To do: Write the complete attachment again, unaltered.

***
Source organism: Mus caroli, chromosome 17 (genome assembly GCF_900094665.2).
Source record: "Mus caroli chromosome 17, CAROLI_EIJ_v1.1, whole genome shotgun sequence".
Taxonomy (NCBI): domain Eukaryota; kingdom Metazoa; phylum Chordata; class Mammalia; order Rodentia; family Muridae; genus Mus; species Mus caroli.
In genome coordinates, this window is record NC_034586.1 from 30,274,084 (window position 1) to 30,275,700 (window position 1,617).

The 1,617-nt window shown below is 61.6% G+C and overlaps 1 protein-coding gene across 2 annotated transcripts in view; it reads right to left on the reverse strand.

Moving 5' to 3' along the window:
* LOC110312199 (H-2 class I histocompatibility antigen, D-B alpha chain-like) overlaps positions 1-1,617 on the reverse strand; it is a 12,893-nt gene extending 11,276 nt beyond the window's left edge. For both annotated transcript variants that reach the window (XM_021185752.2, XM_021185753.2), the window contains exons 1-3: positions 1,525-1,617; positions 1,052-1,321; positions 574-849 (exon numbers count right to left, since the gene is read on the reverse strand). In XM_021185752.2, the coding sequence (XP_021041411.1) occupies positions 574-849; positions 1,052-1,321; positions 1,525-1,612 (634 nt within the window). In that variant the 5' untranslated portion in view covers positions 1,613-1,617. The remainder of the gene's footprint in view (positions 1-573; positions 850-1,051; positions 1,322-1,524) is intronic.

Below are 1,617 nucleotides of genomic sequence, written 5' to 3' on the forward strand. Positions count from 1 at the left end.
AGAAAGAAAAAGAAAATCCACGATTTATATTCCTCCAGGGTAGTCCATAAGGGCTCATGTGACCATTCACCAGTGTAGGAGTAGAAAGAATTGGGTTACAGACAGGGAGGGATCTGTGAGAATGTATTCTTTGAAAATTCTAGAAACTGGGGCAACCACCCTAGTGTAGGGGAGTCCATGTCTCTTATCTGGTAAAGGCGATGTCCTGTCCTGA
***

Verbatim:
Source organism: Mus caroli, chromosome 17 (genome assembly GCF_900094665.2).
Source record: "Mus caroli chromosome 17, CAROLI_EIJ_v1.1, whole genome shotgun sequence".
Taxonomy (NCBI): domain Eukaryota; kingdom Metazoa; phylum Chordata; class Mammalia; order Rodentia; family Muridae; genus Mus; species Mus caroli.
In genome coordinates, this window is record NC_034586.1 from 30,274,084 (window position 1) to 30,275,700 (window position 1,617).

The 1,617-nt window shown below is 61.6% G+C and overlaps 1 protein-coding gene across 2 annotated transcripts in view; it reads right to left on the reverse strand.

Moving 5' to 3' along the window:
* LOC110312199 (H-2 class I histocompatibility antigen, D-B alpha chain-like) overlaps positions 1-1,617 on the reverse strand; it is a 12,893-nt gene extending 11,276 nt beyond the window's left edge. For both annotated transcript variants that reach the window (XM_021185752.2, XM_021185753.2), the window contains exons 1-3: positions 1,525-1,617; positions 1,052-1,321; positions 574-849 (exon numbers count right to left, since the gene is read on the reverse strand). In XM_021185752.2, the coding sequence (XP_021041411.1) occupies positions 574-849; positions 1,052-1,321; positions 1,525-1,612 (634 nt within the window). In that variant the 5' untranslated portion in view covers positions 1,613-1,617. The remainder of the gene's footprint in view (positions 1-573; positions 850-1,051; positions 1,322-1,524) is intronic.

Below are 1,617 nucleotides of genomic sequence, written 5' to 3' on the forward strand. Positions count from 1 at the left end.
AGAAAGAAAAAGAAAATCCACGATTTATATTCCTCCAGGGTAGTCCATAAGGGCTCATGTGACCATTCACCAGTGTAGGAGTAGAAAGAATTGGGTTACAGACAGGGAGGGATCTGTGAGAATGTATTCTTTGAAAATTCTAGAAACTGGGGCAACCACCCTAGTGTAGGGGAGTCCATGTCTCTTATCTGGTAAAGGCGATGTCCTGTCCTGA